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Interview - Richie Goods - August 2009

Contributors: Gary Heimbauer
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 August 2009


JI: Can you talk about your formative period? Going to Berklee and then moving to New York to study with Ron Carter and Ray Brown? How did those experiences have an impact on your development as a person and musician?


RG: Berklee is an amazing college and probably was the perfect college for me. I grew up in the church with gospel music, and I also grew up listening to R&B and Rock music. Berklee really embraced all of those genres and gave me a solid background in jazz. I was able to play with many musicians that are major names in the music business today and still some of my best friends. I came to New York after landing a gig with Mulgrew Miller, who is very close to Ron Carter. Working with Mulgrew made me realize that I needed to get to that next level of bass playing. I always strive for excellence, and it doesn’t get much better than Ron Carter. Mulgrew connected me with Ron, and he completely changed my approach to the acoustic bass. I studied with Ron every other week for one year. A few years after that, I met Ray Brown, and got to hang with him. I hit him up for a lesson, and the only payment he required is that I continue to study with him whenever we were in the same town. His approach was completely different than Ron’s but very effective as well. I really miss him. Overall, studying with Ron and Ray greatly improved my sound, sense of time, and my walking bass lines.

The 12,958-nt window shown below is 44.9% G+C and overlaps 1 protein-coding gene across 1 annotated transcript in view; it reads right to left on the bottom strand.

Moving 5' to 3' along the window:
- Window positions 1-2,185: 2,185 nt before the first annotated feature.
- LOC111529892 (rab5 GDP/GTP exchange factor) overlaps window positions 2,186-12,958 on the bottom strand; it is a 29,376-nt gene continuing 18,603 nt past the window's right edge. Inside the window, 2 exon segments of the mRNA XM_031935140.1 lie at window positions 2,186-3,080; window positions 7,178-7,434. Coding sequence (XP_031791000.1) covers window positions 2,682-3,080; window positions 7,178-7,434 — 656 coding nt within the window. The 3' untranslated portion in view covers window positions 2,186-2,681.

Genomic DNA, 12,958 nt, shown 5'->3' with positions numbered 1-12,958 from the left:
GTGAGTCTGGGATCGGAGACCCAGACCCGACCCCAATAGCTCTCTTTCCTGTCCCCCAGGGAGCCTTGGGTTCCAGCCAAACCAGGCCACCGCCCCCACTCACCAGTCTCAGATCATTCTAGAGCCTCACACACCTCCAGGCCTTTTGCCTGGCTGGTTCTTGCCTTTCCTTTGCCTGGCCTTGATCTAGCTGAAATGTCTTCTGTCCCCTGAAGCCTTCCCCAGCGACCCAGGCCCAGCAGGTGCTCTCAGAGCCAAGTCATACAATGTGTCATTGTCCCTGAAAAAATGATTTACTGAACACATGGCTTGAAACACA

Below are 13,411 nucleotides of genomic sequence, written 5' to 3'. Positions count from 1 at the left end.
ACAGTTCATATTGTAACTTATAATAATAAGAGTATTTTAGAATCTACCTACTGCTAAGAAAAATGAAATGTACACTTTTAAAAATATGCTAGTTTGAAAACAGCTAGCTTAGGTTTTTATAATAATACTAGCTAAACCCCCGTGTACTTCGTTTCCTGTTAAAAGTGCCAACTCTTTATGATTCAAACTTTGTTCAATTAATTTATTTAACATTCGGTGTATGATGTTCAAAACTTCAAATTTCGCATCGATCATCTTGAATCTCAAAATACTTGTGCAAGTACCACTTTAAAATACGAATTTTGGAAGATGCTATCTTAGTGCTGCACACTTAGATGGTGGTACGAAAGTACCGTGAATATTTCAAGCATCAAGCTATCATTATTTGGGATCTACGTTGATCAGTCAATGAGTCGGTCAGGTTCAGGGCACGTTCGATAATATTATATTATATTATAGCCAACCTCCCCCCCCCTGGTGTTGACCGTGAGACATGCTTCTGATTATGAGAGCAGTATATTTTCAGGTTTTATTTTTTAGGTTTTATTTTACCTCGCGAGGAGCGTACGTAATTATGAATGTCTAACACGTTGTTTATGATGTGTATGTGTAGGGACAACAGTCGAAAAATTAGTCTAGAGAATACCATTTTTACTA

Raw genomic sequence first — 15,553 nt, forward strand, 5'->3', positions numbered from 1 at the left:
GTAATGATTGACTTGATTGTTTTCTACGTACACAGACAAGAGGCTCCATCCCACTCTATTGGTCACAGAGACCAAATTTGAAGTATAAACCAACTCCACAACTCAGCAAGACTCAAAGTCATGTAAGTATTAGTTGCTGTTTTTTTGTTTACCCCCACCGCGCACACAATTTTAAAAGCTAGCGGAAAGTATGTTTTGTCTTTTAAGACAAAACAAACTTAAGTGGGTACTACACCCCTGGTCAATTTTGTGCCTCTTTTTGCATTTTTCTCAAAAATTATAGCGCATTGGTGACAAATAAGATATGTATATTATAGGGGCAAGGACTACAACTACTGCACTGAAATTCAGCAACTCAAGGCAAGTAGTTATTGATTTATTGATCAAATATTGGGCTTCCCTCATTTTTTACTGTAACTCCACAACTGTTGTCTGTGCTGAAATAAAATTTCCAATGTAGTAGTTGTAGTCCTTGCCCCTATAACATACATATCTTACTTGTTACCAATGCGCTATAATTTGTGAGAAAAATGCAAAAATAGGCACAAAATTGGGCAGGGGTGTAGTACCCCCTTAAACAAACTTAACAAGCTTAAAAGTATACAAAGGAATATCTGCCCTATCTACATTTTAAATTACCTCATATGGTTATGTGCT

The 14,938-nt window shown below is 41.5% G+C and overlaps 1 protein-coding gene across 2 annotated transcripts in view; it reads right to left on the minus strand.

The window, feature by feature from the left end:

JI: You seem to be smart about making a career, having not only played with jazz legends like Louis Hayes and the Cannonball Adderley Legacy Band, Mulgrew Miller, Russell Malone, Milt Jackson, and Stanley Turrentine, but also pop acts like Brian McKnight, DJ Jazzy Jeff and the Fresh Prince, Whitney Houston, and Christina Aguilera. You’ve been in the studio with Alicia Keys, Common and now you play with the Headhunters. Aside from that, you have your own production company! First, how do you manage to explore so many avenues without spreading yourself too thin, and second, what advice do you have for someone who is both serious about playing at the highest level, yet also wanting to achieve financial independence, and a good career?


RG: Most of my decisions in my career were not made strictly from a financial standpoint. All the different styles of music I play, producing, and writing are all things that I have loved since I was a kid. I feel like I am really living my dream. It is difficult juggling everything though, but I am a firm believer that hard work breeds success. There’s really no secret, just hard work. I also believe in following my heart in my career decisions and finding ways to benefit financially from those decisions. You have to realize that this is a business. My first goal is to make great music, but there is nothing wrong with making money in the process. I do worry sometimes about spreading myself too thin, but then I think about some of my idols like Stanley Clarke, Marcus Miller, and Lenny White. Try to name something these guys don’t do! I am currently working on a film score/ soundtrack to an independent film. I think Stanley and Marcus would be proud of me.


JI: Can you talk about some of the common ground between the world of science and the world of music as you see it?